The HOMER Team at the European Robotics League
Making robots help at home. This is the “magic” that teams competing in the Service Robots category of the European Robotics League (ERL) turn into reality in each tournament. Robotics competitions like ERL or RoboCup@Home are one of the ways in which researchers are driven to develop applications that transform how people live at home. It is a revolution that sooner rather than later will significantly benefit society, especially old and disabled people.
Great skills, capable platforms and a good dose of motivation are attributes that all teams share. One example of it is Team HOMER, from the University of Koblenz-Landau. The German team’s hard work with Lisa and TIAGo robots has paid off with major successes: winners of RoboCup 2017 World Championship (Nagoya, Japan) Open Platform League, first position in four TBMs of the ERL Service Robotics Season 2017-2018 (all over Europe), and second position at the RoboMasters Competition (Shenzhen, China), amongst others.
We had the opportunity to speak with HOMER Team Leader, Raphael Memmesheimer, during the ERL SR Barcelona Local tournament held at PAL Robotics’ offices. Here’s a summary of the nice conversation we had:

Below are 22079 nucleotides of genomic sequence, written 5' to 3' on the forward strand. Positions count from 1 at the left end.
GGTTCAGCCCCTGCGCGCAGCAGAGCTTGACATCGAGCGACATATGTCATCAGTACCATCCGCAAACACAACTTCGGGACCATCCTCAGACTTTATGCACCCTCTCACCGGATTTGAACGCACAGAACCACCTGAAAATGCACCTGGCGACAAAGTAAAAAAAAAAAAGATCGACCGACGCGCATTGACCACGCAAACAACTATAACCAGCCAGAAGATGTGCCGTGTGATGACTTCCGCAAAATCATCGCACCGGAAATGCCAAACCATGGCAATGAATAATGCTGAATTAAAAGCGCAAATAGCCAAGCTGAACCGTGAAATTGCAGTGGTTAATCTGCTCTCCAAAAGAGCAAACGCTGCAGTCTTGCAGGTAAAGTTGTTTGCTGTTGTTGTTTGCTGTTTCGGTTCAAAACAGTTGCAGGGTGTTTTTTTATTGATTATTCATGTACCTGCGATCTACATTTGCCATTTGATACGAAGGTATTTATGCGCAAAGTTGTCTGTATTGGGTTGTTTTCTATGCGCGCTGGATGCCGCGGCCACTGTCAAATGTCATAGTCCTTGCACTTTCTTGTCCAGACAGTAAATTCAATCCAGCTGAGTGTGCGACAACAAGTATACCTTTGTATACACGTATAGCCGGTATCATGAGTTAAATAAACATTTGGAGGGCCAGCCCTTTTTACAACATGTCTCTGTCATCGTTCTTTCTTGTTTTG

When fun drives innovation
The excitement and pressure of a competition can turn developing and programming into a challenging game. “First of all it’s fun, I like to be at competitions like this, you always learn a lot”, stated Memmesheimer. “It’s a benchmarking, so sometimes you may be driven to your limits!”
When asked about the relevance of robotic competitions like ERL, he also highlighted the knowledge that they get from putting the robot into a new environment, besides the networking and cooperation with other teams.
TIAGo on board
HOMER Team was happy to discover where TIAGo is built and could meet the developers behind it at PAL Robotics, during ERL Barcelona Tournament. They also shared with us some great impressions on the robot, after working with it during the tournament preparation and competition.
Memmesheimer considers that one strength of HOMER Team is their software, which makes it easier to teach students fast and get started with the robot. “We have the same software than in our robots home, like we have now on TIAGo, with minor changes. [With it] we can show navigation, manipulation, voice recognition, object recognition.” They are confident there’s still room to improve its features even more.
It’s been great to speak with HOMER Team Leader, we wish them best of luck at the next tournaments! We will stay tuned to their blog for sure during the upcoming RoboCup German Open.